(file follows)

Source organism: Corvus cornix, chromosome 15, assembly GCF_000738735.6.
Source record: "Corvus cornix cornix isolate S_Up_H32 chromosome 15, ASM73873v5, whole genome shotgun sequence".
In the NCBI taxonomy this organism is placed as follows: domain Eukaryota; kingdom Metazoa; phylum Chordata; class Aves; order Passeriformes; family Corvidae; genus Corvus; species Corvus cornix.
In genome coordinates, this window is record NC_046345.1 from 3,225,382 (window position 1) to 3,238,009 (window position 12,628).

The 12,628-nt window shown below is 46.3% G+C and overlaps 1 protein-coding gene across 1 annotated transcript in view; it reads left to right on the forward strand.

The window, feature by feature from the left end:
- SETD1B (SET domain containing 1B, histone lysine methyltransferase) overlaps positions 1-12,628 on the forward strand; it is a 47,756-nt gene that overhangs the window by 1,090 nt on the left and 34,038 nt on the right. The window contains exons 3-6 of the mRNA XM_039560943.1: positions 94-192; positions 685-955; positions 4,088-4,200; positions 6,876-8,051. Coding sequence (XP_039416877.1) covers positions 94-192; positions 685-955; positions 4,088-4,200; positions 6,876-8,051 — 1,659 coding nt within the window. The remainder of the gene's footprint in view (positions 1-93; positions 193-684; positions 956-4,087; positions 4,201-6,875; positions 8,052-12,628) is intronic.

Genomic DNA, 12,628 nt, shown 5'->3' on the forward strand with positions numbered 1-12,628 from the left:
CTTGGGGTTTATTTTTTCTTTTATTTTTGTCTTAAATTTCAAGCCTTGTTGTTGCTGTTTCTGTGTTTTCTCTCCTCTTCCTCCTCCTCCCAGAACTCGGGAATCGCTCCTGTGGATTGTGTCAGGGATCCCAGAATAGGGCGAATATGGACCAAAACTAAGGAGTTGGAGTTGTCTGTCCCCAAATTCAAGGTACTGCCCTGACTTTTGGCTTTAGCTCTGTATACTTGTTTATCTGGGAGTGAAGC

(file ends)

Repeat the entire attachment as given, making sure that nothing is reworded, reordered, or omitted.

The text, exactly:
Source organism: Corvus cornix, chromosome 15, assembly GCF_000738735.6.
Source record: "Corvus cornix cornix isolate S_Up_H32 chromosome 15, ASM73873v5, whole genome shotgun sequence".
In the NCBI taxonomy this organism is placed as follows: domain Eukaryota; kingdom Metazoa; phylum Chordata; class Aves; order Passeriformes; family Corvidae; genus Corvus; species Corvus cornix.
In genome coordinates, this window is record NC_046345.1 from 3,225,382 (window position 1) to 3,238,009 (window position 12,628).

The 12,628-nt window shown below is 46.3% G+C and overlaps 1 protein-coding gene across 1 annotated transcript in view; it reads left to right on the forward strand.

The window, feature by feature from the left end:
- SETD1B (SET domain containing 1B, histone lysine methyltransferase) overlaps positions 1-12,628 on the forward strand; it is a 47,756-nt gene that overhangs the window by 1,090 nt on the left and 34,038 nt on the right. The window contains exons 3-6 of the mRNA XM_039560943.1: positions 94-192; positions 685-955; positions 4,088-4,200; positions 6,876-8,051. Coding sequence (XP_039416877.1) covers positions 94-192; positions 685-955; positions 4,088-4,200; positions 6,876-8,051 — 1,659 coding nt within the window. The remainder of the gene's footprint in view (positions 1-93; positions 193-684; positions 956-4,087; positions 4,201-6,875; positions 8,052-12,628) is intronic.

Genomic DNA, 12,628 nt, shown 5'->3' on the forward strand with positions numbered 1-12,628 from the left:
CTTGGGGTTTATTTTTTCTTTTATTTTTGTCTTAAATTTCAAGCCTTGTTGTTGCTGTTTCTGTGTTTTCTCTCCTCTTCCTCCTCCTCCCAGAACTCGGGAATCGCTCCTGTGGATTGTGTCAGGGATCCCAGAATAGGGCGAATATGGACCAAAACTAAGGAGTTGGAGTTGTCTGTCCCCAAATTCAAGGTACTGCCCTGACTTTTGGCTTTAGCTCTGTATACTTGTTTATCTGGGAGTGAAGC